While leasing activity is up, office vacancies are also expected to trend up throughout 2022 due to construction completions begun prior to the pandemic and corporate office consolidations.

One trend affecting occupancy volumes is a consolidation of existing space; in other words, organizations are making more efficient use of the space they've already leased to accommodate a hybrid workforce. Another trend is more organizations are choosing to lease new or renovated buildings over older stock. More and more, older office space is being converted into residential space or senior living or assisted living facilities, according to Peter Miscovich, managing director of JLL.

"There is premium to be paid for class A space in New York, Boston, San Francisco, and London," Miscovich said in an eariler interview. "I don’t think we’ll ever return to the behaviors of December 2019 and before ever again." 

flight to quality slide Jones Lang LaSalle IP

Many of the class B and C office spaces and more obsolete suburban campus locations — or older, urban building stock — may be looking at obsolescence or repurposing, as was also the case during the Great Recession, Miscovich said.

Class B and C buildings are typically older real estate, or those located in a suburban setting, with fewer amenities and lower-tech infrastructure. Prior to the pandemic, many older buildings were considered desirable because they were less expensive to lease.

Corporations are also adopting more of a collaborative space or "hot-desking" model, where desks are shared, depending on scheduled office work days, Ryan explained.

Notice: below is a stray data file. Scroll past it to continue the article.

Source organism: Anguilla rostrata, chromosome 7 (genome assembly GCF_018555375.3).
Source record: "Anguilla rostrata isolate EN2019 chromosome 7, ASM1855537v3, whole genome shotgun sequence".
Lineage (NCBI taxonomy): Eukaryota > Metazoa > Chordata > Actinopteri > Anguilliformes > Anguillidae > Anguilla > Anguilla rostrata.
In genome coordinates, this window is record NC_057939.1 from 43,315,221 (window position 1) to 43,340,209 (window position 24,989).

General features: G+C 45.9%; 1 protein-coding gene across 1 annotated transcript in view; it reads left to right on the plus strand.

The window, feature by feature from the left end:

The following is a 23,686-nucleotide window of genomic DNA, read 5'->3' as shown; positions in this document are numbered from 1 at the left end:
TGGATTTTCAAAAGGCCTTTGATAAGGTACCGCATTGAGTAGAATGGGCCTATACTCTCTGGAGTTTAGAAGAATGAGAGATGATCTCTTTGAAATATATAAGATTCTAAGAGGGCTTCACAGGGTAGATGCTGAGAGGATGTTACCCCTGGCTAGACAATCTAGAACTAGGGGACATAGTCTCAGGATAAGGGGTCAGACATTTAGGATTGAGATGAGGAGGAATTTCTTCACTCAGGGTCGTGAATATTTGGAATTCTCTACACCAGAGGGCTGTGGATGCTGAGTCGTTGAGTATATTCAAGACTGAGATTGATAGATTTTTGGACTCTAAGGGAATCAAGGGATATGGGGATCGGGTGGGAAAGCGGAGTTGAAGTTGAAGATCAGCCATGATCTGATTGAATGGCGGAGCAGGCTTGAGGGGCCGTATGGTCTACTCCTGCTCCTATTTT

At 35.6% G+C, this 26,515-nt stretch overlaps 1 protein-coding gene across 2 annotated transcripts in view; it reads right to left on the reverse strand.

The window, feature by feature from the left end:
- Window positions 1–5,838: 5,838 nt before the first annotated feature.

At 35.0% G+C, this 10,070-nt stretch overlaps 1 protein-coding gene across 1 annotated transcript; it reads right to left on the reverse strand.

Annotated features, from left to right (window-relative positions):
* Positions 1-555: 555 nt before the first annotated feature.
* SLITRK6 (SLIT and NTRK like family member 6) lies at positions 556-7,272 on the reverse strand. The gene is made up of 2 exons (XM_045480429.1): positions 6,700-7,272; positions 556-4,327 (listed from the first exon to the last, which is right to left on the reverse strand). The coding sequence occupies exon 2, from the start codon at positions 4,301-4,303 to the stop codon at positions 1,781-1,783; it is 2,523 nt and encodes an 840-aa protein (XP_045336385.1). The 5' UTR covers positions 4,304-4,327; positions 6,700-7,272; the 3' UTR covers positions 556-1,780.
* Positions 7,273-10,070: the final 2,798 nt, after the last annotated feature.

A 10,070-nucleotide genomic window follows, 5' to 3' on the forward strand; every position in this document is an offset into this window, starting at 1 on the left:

“A larger share of people won’t have a permanent desk,” Ryan said. “For the overall market, in terms of demand you can expect a meaningful decrease in office space use over the long term compared to where they are now.”

Some key cities around the globe have fared better than the overall trend, and occupancy rates were on the upswing over the past several months. London office occupancy rates peaked at 42% on March 10, the highest single daily rate in the capital since before the pandemic in 2020, according to Freespace. (Freespace’s data is derived from over 120,000 sensors in offices around the globe that measure building occupancy and environmental conditions.)

Total office leasing activity turned a corner in 2021. Leasing activity was up 13.3% year-over-year (YoY), and Q4 leasing was up 29% from Q4 2020, according to a report by Cushman & Wakeman. That leasing demand is having a negative impact on the sublease market.

North American sublease inventory trended down in the last two quarters of 2021, after seven quarters of increasing inventory. Subleasing is an indicator of corporations filling empty office space, just as a renter can sublease an apartment. So, when sub-leasing trends down, it's an indicator that companies are pulling back to occupying their own leased spaces.

“The timing matches a similar path to the previous two recessions when sublease space increased for approximately two years before hitting its high point and receding,” a report from Cushman & Wakeman, a global commercial real estate broker.

In Q4 2021, North American sublease inventory declined by 4.8% quarter-over-quarter (QoQ). Current inventory is 138.1 million square feet (msf), down from 145.1 msf in the previous quarter.

While commercial office space leasing is ticking up, JLL's Ryan cautioned COVID-19 surges could once again knock back recent gains. 

"The general consensus and sentiment among workers around office safety and worker mobility [commuting] seems to be returning to normal levels. It’s just that office re-entry has been held back to date," Ryan said. "Obviously, we’ve been here before, and we know sometimes these things have gotten derailed, but it does feel different this time, especially as there are no restrictions anywhere."

Copyright © 2022 IDG Communications, Inc.